When I was a kid, there was a proposal to build some wind turbines on farmland over the ridge of Royd Moor, a 5-minute walk from our house.
The proposed site was understandable. The Wind and Weather (with capital 'W's) drive in from the Pennine Hills to the west with great gusto, and would give life to the blades, and power to our kettles.
There was an Uproar.
Posters were placed in windows, and there were committees and meetings and all the normal huffing and puffing that goes on when something is proposed by 'outsiders'. The phrase 'Blot on the Landscape' was grumbled.
In due course, the turbines were built. I watched in fascination as, in winter when the trees were bare, you could see the tips of the blades rotating on the near horizon from their owners just tucked away over the brow of the hill. I loved them.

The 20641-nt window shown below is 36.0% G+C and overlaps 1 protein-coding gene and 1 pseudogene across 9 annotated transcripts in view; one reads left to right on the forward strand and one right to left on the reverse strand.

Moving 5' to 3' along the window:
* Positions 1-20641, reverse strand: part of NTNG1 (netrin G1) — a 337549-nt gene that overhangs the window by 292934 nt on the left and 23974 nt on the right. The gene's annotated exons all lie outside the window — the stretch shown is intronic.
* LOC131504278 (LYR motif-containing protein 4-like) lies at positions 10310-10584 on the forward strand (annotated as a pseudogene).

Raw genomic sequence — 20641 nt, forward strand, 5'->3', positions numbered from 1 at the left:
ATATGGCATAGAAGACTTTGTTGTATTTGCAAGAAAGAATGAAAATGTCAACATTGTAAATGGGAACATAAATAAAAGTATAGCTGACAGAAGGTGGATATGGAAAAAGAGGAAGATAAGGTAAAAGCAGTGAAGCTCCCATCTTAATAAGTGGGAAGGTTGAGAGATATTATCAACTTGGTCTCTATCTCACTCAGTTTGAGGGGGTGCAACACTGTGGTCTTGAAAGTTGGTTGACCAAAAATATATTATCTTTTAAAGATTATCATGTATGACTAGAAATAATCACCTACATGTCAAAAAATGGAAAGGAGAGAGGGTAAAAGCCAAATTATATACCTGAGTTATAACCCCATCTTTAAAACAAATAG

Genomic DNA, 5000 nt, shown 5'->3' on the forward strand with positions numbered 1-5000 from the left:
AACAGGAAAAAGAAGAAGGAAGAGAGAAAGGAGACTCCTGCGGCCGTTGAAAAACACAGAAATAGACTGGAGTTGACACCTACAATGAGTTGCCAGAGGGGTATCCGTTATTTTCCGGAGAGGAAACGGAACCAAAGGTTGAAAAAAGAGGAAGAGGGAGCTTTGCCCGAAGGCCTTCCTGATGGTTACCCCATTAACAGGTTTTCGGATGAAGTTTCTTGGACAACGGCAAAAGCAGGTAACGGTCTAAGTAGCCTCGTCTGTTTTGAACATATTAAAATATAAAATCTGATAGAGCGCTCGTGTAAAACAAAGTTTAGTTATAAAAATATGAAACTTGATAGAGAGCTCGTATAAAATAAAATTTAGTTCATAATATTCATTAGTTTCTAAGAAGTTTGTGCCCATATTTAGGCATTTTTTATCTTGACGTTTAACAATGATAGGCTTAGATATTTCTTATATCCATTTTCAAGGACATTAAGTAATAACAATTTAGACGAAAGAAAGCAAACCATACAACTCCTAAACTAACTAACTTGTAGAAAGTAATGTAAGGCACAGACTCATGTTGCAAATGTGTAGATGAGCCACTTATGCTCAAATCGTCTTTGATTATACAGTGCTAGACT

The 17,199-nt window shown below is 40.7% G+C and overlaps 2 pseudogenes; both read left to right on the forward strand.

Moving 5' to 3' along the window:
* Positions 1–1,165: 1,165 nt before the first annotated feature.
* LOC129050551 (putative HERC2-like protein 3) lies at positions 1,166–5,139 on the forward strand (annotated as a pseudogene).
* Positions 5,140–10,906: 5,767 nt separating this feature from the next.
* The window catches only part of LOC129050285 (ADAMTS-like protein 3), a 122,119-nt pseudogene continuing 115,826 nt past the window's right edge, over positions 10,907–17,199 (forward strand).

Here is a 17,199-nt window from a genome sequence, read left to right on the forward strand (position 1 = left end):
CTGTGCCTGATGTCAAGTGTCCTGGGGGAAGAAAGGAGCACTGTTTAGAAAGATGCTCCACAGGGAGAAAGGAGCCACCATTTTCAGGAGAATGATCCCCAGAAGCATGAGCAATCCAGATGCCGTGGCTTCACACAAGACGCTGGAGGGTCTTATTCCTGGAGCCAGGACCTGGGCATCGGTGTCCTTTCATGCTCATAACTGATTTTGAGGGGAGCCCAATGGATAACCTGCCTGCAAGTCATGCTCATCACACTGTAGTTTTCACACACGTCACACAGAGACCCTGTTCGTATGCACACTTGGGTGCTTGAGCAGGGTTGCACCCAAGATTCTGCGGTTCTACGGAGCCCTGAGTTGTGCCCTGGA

And I still do.
Over the years, a few larger, more modern structures have been added to the original grouping, and the route to our studio takes us straight past these soaring, elegant beasts.
They take on the colour of the weather and seasons, and look over the landscape like silent sentinels. I imagine them as curious, alien creatures—there's something a bit sci-fi about them. They have 2 eye-like red lights on the generator housing on the back of the hub, which eerily glow at you in darkness.
I always wondered what all the fuss was about. Having a bunch of wind turbines making clean, renewable energy for the surrounding villages and town is surely a damn sight better than a bloody-great power station belching out crap nearby? It was the advent of the NIMBY.
I painted NIMBY in December 2020, after we had the first snow of the winter. It made the extraordinary turbines look even more magical against the striking whited-out landscape.
All images and text © 2021 Julia Brown